Took my 1992 Ford Explorer XLT (4-door, auto 4WD, auto tran, 4.0 V6) for smog test (California) and it failed. It seemed to run fine, and indeed everything passed EXCEPT "NO (PPM)" -- Max 699, measured 2342! So, it's a "GROSS POLLUTER." (I now suspect this was caused by an unoticed missing 8" "intermediate" pipe in the exhaust system.) I'm over a barrel (very broke, NEED to get the Ford running and licensed), so the tech suggested it probably is a bad Oxygen Sensor (the primary one, before the catalytic converter). I coughed up the $50 for a new one and replaced it. After replacement, as always, the Ford ran fine ... until about 15 minutes later, while driving. Suddenly, a clunk, power drops, engine runs rough and smells of fuel, and the "check engine" light comes on. I nursed it home. The next morning, I try the Ford again. It starts, runs okay, then after about 15 minutes of idling, the same bad thing happens: sudden clunk, power loss, rough running, fuel smell, 'check engine' light. I then re-installed the original oxygen sensor, hoping to solve the problem. Now the same problem, after another day: it starts, runs, then after a few minutes, loses power, check engine light comes on, it chugs and knocks. Summary: I put in a new O2 sensor, and this problem began. I removed the new O2 sensor and put the original one back in, and the problem continues. BEFORE I changed any O2 sensor, the vehicle ran good and was reliable. Anyone have any idea what I probably did wrong, and how to fix it? Could it have something to do with the computer not recognizing the sensor?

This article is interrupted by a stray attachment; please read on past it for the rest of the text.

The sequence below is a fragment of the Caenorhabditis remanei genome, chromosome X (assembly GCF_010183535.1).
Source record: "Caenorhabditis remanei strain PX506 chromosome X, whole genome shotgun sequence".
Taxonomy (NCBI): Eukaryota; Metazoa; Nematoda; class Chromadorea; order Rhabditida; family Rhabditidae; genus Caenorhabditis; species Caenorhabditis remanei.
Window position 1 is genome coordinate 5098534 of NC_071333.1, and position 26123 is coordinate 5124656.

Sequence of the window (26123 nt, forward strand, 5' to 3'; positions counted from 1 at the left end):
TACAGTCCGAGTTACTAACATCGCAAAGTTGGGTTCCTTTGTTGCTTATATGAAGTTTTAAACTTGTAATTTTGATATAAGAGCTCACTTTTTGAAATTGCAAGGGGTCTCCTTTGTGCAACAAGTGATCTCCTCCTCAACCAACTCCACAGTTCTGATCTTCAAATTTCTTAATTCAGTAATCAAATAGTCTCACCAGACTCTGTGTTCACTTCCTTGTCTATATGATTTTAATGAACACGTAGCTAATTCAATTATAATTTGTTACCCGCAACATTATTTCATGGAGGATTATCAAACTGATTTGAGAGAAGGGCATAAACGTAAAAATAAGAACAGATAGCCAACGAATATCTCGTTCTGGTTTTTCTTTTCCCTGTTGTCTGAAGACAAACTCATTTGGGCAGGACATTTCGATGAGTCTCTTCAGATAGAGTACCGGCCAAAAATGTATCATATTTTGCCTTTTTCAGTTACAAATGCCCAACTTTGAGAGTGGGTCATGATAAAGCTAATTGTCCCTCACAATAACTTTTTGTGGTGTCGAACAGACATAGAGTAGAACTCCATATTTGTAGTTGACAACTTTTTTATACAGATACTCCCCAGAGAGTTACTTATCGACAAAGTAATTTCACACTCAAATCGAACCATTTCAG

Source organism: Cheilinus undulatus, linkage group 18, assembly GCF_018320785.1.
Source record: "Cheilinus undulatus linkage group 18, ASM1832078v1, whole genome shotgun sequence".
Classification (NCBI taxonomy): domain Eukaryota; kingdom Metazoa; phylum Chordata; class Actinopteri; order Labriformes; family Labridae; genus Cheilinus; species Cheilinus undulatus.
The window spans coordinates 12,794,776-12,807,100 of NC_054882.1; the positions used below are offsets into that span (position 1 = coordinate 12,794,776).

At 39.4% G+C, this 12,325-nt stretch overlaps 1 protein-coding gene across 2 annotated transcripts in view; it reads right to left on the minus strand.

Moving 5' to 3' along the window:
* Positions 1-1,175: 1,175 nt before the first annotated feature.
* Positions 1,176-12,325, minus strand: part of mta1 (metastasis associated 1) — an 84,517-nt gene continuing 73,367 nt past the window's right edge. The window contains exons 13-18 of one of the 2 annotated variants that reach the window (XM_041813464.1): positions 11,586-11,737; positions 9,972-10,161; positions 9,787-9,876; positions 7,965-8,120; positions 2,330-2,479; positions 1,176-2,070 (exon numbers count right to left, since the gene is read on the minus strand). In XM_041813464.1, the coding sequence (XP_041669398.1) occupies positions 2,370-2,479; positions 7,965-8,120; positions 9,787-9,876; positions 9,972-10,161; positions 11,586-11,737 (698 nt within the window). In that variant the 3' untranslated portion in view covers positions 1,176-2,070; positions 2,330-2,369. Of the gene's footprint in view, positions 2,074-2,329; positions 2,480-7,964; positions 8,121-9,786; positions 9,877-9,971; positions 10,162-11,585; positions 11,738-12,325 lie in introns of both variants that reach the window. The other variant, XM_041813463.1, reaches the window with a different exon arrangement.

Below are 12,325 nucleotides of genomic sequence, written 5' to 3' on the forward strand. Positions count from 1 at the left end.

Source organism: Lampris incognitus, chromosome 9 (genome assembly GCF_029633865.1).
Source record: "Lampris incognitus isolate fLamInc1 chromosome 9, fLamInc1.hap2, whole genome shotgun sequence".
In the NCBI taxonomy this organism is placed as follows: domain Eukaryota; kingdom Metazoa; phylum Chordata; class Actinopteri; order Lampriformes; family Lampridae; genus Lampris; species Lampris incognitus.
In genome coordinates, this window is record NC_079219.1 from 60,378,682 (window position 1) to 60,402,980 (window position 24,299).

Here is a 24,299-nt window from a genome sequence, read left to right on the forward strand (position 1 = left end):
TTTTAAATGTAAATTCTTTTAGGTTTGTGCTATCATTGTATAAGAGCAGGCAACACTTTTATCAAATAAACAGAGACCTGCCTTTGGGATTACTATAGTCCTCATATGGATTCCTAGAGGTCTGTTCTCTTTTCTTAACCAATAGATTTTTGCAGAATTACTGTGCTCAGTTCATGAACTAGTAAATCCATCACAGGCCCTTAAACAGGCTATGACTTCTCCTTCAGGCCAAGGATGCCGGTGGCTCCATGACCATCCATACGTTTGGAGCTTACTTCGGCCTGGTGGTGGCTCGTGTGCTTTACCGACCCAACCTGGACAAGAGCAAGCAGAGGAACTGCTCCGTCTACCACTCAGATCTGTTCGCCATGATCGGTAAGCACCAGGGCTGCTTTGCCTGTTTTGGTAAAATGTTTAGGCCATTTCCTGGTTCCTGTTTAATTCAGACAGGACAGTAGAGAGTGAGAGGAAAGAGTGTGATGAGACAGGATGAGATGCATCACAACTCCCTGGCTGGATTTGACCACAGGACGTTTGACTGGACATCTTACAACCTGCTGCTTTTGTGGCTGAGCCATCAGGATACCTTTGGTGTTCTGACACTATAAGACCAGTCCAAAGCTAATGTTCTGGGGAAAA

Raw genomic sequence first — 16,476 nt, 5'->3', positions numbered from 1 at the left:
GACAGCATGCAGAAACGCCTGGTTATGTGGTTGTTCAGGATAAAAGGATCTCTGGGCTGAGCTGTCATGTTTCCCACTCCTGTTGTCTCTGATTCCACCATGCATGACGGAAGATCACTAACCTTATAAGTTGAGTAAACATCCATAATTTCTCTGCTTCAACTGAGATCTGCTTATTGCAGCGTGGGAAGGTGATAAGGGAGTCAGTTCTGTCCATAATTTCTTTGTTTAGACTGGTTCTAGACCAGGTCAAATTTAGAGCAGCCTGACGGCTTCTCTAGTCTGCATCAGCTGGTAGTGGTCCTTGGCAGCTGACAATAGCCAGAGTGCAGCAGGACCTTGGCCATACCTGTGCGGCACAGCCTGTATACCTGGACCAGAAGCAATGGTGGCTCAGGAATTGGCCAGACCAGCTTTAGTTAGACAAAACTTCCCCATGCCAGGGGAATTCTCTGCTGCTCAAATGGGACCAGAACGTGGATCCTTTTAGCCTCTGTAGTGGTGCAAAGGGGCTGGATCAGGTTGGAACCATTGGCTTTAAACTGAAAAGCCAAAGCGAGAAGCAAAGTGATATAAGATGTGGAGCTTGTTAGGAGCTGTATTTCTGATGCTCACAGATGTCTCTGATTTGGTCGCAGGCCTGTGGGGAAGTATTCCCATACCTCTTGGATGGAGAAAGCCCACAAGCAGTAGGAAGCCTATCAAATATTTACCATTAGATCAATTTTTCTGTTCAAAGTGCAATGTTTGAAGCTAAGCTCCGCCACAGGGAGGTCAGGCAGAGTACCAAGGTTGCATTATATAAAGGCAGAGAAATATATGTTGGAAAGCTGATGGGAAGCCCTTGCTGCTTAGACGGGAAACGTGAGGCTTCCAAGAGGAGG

After changing O2 sensor, car eventually (15 mins?) quits running smoothly on 1992 Ford Explorer
by mrbarnard in Fresno, CA on February 06, 2014
ANSWER by globalhelper , February 07, 2014
sounds like poss the exhaust is plugged which gave you the o2 code. have the exh ck'd by a muffler shop to start with